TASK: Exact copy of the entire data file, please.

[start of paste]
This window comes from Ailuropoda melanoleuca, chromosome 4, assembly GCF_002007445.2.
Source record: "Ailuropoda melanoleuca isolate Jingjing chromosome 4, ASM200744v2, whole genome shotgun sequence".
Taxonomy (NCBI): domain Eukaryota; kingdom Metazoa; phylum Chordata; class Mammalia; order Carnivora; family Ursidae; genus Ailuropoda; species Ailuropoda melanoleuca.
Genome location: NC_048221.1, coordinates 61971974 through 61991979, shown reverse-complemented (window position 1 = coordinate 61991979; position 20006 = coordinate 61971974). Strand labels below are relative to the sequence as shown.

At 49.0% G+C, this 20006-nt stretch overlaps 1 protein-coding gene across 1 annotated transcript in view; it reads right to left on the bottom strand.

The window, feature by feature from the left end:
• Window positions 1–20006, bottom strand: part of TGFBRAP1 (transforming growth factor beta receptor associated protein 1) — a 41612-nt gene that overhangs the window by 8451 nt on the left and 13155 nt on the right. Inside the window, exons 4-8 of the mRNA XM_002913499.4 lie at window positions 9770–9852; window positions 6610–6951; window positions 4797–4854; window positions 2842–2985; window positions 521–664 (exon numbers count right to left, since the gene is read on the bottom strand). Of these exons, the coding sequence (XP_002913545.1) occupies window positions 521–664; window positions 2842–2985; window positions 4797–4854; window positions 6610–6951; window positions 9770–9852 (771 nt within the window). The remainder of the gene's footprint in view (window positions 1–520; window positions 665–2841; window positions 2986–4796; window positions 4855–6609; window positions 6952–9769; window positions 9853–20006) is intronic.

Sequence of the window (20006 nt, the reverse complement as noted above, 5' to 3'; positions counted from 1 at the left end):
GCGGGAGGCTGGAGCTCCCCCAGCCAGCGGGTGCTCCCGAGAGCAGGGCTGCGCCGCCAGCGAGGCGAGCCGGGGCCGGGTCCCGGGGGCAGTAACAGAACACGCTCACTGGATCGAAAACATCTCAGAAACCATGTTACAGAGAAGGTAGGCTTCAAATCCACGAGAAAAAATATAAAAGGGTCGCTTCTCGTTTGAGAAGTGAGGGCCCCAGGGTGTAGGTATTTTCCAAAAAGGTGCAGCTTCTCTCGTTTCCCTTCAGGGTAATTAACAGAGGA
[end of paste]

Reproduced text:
This window comes from Ailuropoda melanoleuca, chromosome 4, assembly GCF_002007445.2.
Source record: "Ailuropoda melanoleuca isolate Jingjing chromosome 4, ASM200744v2, whole genome shotgun sequence".
Taxonomy (NCBI): domain Eukaryota; kingdom Metazoa; phylum Chordata; class Mammalia; order Carnivora; family Ursidae; genus Ailuropoda; species Ailuropoda melanoleuca.
Genome location: NC_048221.1, coordinates 61971974 through 61991979, shown reverse-complemented (window position 1 = coordinate 61991979; position 20006 = coordinate 61971974). Strand labels below are relative to the sequence as shown.

At 49.0% G+C, this 20006-nt stretch overlaps 1 protein-coding gene across 1 annotated transcript in view; it reads right to left on the bottom strand.

The window, feature by feature from the left end:
• Window positions 1–20006, bottom strand: part of TGFBRAP1 (transforming growth factor beta receptor associated protein 1) — a 41612-nt gene that overhangs the window by 8451 nt on the left and 13155 nt on the right. Inside the window, exons 4-8 of the mRNA XM_002913499.4 lie at window positions 9770–9852; window positions 6610–6951; window positions 4797–4854; window positions 2842–2985; window positions 521–664 (exon numbers count right to left, since the gene is read on the bottom strand). Of these exons, the coding sequence (XP_002913545.1) occupies window positions 521–664; window positions 2842–2985; window positions 4797–4854; window positions 6610–6951; window positions 9770–9852 (771 nt within the window). The remainder of the gene's footprint in view (window positions 1–520; window positions 665–2841; window positions 2986–4796; window positions 4855–6609; window positions 6952–9769; window positions 9853–20006) is intronic.

Sequence of the window (20006 nt, the reverse complement as noted above, 5' to 3'; positions counted from 1 at the left end):
GCGGGAGGCTGGAGCTCCCCCAGCCAGCGGGTGCTCCCGAGAGCAGGGCTGCGCCGCCAGCGAGGCGAGCCGGGGCCGGGTCCCGGGGGCAGTAACAGAACACGCTCACTGGATCGAAAACATCTCAGAAACCATGTTACAGAGAAGGTAGGCTTCAAATCCACGAGAAAAAATATAAAAGGGTCGCTTCTCGTTTGAGAAGTGAGGGCCCCAGGGTGTAGGTATTTTCCAAAAAGGTGCAGCTTCTCTCGTTTCCCTTCAGGGTAATTAACAGAGGA